Marine biologist Alan Deidun has resigned from the Environment and Resources Authority board after more than five years representing NGOs. He speaks to Sarah Carabott about his frustration as he failed to bridge NGOs’ aspirations with the results achieved by the entity.
The resurfacing of a dirt road on a Natura 2000 protected site in Comino was the straw that broke the camel’s back for Alan Deidun.
An environmental activist for decades, Deidun joined the ERA board when the authority was set up in 2016, after MEPA’s environment and planning functions were split. He insists that no one ever exerted pressure on him from inside ERA, and that constraints always came from outside.
“In Comino, ERA’s arm was completely twisted. ERA was pressured to grant an environmental permit so that the Gozo Ministry contractors, who had started the work without such a permit, could undo some of the damage they had done to the site.
“It was a fait accompli. Getting a modified environmental permit was a way of legitimising what they did by getting the blessing of ERA. Similarly, a lot of authorities use ERA to greenwash their projects, using the authority as a convenient scapegoat.”
More recently, ERA again found itself with its back to the wall when asked by Infrastructure Malta to grant permission for the removal of two 70-year-old ficus trees in Triq in-Nutar Żarb, Attard, making way for a new road that had been green-lighted by the Planning Authority.
When ERA asked for an alternative that would save the trees, IM insisted this was the only solution for road safety – something that fell outside of the ERA’s remit. “Most people outside of ERA, including NGOs, do not understand the highly regulated context within which ERA functions.
“ERA does not have much room for manoeuvre: there are protocols and procedures it has to follow, while its mandate is very specific,” he said, adding that the public was often delusional about what ERA could and could not achieve.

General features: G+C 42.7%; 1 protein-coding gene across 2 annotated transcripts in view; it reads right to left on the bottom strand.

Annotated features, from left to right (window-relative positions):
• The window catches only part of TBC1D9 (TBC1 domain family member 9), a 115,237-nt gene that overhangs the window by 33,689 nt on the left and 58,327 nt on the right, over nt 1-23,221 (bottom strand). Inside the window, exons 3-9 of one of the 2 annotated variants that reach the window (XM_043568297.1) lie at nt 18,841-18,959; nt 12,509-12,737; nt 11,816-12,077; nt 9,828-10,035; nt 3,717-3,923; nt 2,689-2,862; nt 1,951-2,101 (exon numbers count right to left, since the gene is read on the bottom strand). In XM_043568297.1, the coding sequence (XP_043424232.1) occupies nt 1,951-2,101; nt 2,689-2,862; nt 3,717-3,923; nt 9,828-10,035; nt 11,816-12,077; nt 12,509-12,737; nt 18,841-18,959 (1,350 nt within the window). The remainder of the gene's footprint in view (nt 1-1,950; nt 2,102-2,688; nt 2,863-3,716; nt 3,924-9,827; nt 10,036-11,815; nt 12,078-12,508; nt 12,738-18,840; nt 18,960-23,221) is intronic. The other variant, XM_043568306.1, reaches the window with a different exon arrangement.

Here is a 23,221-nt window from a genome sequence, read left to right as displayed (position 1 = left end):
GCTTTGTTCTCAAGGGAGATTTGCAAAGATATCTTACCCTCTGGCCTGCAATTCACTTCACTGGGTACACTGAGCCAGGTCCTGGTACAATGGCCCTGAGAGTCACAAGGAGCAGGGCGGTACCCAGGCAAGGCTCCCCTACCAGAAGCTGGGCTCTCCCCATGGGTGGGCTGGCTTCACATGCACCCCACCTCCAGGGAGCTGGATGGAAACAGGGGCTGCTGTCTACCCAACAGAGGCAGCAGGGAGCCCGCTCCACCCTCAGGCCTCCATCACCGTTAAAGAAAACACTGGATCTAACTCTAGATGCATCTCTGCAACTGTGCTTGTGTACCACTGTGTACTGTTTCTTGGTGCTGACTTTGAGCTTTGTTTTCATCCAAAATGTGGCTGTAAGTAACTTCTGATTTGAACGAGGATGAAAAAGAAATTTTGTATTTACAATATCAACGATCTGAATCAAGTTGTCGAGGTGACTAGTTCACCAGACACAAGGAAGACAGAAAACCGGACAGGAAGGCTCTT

“While the setting up of ERA was a step in the right direction, its opinion is often ignored by the PA. The PA is the big brother who calls all the shots.”
Compared to the PA, ERA is toothless, as all it can do, unless development is being proposed on Natura 2000 or scheduled land, is provide recommendations, he said.
Among others, Deidun is suggesting amending the law to make sure an environmental permit is required before considering the issuing of a planning permit, rather than the other way round.
There have been instances where developers go to ERA for an environmental permit to be able to uproot trees, when this same uprooting is already covered by a planning permit on condition that new ones are replanted elsewhere.
Deidun, who believes trees are used as a disposable currency, admits that during his tenure on the board, there were instances when it felt awkward to be representing NGOs, as that seat felt redundant.
What could make ERA stronger?
Deidun believes ERA’s representative on the planning board should have a qualified veto when it comes to environmental issues, such as development on ODZ.
ERA board proceedings should also be open to the public in the same way that the Planning Authority board meetings are.
“This would not only make ERA more transparent, since its decisions impact everyone’s quality of life, but critics will also understand the context within which the authority functions, and they will understand how much its hands are tied.
“Critics would finally understand not to take aim at ERA, but rather at the system that is preventing the country from having the autonomous ERA that it deserves.”
How can we get an autonomous ERA?
“I don’t think that Malta, in the foreseeable future, is ready for a truly autonomous ERA,” Deidun says.
An autonomous authority would probably take a dictatorial stand and declare a stop to all ODZ development.
“We live in a democratic country where politicians are elected by popular vote… a truly powerful and autonomous ERA would be highly unpopular.”
According to Deidun, at the end of the day, people get the ERA they deserve by electing politicians responsible for the legislative and structural context within which ERA functions.
At the same time, several citizens are themselves landowners, and therefore potential developers.
“Some years ago, ERA scheduled a zone in Tal-Wej, Mosta, an area that is very important for its biodiversity, including its rockpool habitats for rare species.
“Landowners in that same area are now asking for the removal of the scheduling because it limits the potential development of their land,” he points out.
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